3 Natural Sources of Pain Relief

Friday, April 13, 2018

     Pain relief is a tricky subject, especially within the context of the current opioid epidemic, which is ravaging communities across the US. When we experience even a minor pain, something which is a common part of everyday life, we are all too quick to reach for a Tylenol or ibuprofen tablet. We have been conditioned to see pills as an easy fix for many of life's problems.
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3 Natural Sources of Pain Relief
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     While powerful pharmaceutical pain relief, including opioids, is sometimes appropriate, most of us could manage just as well with natural alternatives to common painkillers. Whether it's for personal philosophical reasons, or a simple desire to experiment with alternatives, the following natural products have been shown to be effective in providing pain relief for many people.

Ginger

     Ginger has a number of useful properties from a medical perspective. In addition to being an effective painkiller, ginger is also regularly used as a natural treatment for nausea - including morning sickness. There is also evidence to suggest that consuming raw ginger might have benefits for our digestive systems.

     The mechanism by which ginger is able to provide pain relief is by blocking the biosynthesis of inflammatory compounds called prostaglandins. This is also how drugs like ibuprofen and aspirin work. Ginger is something commonly found in many households. When someone experiences pain and finds themselves wondering “what helps knee pain that I have easy access to?” ginger isn’t the first thing they think of, but perhaps it should be!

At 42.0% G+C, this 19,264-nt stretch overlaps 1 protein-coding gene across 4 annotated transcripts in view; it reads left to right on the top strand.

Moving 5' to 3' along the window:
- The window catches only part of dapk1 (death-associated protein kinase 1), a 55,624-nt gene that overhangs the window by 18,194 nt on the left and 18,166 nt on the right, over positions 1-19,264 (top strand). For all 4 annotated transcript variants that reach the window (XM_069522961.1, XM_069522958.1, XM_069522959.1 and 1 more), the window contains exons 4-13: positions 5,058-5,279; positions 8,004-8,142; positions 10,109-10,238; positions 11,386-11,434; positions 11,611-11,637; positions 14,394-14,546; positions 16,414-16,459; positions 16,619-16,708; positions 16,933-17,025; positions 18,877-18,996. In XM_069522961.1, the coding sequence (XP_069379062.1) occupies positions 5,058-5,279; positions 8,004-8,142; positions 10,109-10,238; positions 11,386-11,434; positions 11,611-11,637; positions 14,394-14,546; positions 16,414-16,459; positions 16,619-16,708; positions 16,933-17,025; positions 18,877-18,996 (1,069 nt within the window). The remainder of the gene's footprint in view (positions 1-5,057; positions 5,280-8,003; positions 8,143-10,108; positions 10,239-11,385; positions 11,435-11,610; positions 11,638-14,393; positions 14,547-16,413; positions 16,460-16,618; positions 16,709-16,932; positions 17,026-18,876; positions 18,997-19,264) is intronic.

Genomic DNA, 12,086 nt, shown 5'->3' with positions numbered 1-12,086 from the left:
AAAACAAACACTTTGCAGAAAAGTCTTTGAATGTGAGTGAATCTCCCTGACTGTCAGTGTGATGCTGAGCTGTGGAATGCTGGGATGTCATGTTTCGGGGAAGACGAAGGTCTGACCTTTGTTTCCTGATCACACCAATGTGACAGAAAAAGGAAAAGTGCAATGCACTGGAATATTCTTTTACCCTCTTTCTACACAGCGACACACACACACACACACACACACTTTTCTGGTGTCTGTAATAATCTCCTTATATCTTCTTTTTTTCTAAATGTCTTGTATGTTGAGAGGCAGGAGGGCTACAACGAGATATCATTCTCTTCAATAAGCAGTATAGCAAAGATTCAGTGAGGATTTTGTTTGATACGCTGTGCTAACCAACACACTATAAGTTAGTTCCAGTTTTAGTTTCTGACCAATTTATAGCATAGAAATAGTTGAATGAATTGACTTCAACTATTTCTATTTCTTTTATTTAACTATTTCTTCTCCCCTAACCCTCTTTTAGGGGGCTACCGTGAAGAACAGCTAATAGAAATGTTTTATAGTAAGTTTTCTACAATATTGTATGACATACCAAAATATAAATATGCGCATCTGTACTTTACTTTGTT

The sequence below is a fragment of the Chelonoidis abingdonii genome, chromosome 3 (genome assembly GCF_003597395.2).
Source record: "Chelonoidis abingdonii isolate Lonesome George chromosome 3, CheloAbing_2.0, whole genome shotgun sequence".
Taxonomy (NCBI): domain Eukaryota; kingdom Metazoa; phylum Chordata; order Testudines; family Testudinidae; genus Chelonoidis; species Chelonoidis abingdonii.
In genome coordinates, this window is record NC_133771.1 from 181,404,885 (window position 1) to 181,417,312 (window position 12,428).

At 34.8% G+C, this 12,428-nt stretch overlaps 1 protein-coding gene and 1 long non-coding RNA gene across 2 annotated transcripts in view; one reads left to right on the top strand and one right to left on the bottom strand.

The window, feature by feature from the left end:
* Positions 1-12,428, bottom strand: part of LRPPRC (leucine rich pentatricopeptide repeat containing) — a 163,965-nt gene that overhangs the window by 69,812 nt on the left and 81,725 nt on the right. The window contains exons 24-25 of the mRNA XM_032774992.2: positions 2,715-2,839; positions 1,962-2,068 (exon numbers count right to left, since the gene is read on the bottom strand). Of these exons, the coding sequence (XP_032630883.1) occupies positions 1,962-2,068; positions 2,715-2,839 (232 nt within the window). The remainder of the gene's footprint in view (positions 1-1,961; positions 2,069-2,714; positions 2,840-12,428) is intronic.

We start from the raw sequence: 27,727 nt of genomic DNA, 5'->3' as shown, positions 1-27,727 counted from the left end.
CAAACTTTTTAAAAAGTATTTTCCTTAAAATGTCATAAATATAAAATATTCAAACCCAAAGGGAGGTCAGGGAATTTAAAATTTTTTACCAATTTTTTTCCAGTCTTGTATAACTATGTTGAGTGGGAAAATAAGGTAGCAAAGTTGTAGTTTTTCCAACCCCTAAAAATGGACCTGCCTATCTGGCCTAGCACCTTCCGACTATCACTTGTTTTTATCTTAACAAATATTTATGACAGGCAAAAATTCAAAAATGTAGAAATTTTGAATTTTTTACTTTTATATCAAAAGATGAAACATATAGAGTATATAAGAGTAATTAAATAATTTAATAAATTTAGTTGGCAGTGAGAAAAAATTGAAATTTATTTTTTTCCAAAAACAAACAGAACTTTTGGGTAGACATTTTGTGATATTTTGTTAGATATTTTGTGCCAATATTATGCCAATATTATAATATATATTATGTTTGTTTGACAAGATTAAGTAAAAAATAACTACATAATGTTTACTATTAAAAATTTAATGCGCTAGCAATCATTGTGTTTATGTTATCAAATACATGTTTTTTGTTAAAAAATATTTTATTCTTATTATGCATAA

Turmeric

     Turmeric is another spice which is widely used for its medicinal properties. In countries and regions where turmeric grows naturally, its medicinal properties are well established. Turmeric has anti-oxidant, anti-inflammatory, and anti-carcinogenic properties. There are also studies which point to turmeric improving blood clotting and circulation. The active ingredient in turmeric is curcumin, this substance in isolation has been shown to lower the levels of a couple of different enzymes, which are responsible for inflammation.

Capsaicin

     Capsaicin is a fascinating compound. It is this ingredient which gives spicy food its characteristic hotness. When capsaicin comes into contact with certain cells in the body – such as those in our mouths and, as anyone who has neglected to wash their hands while cooking with chilis can attest to, our genitals – it acts as a potent inhibitor of a particular enzyme. Inhibiting this enzyme causes the nerves in that area to become much more sensitive to heat. To the point where our own body heat is enough to make us feel like we’re on fire!

     But as well as causing pain upon contact with some areas of the body, topical application of capsaicin inhibits the transmission of the imaginatively named substance p. Substance p is responsible for transmitting pain signals through the body.

     Finding effective ways of managing pain that don’t involve strong pharmaceuticals is a priority for everyone. Doctors would love to be able to treat pain in their patients without having to worry about devastating side effects. Patients, meanwhile, would love to be able to kill their pain without risking their health.

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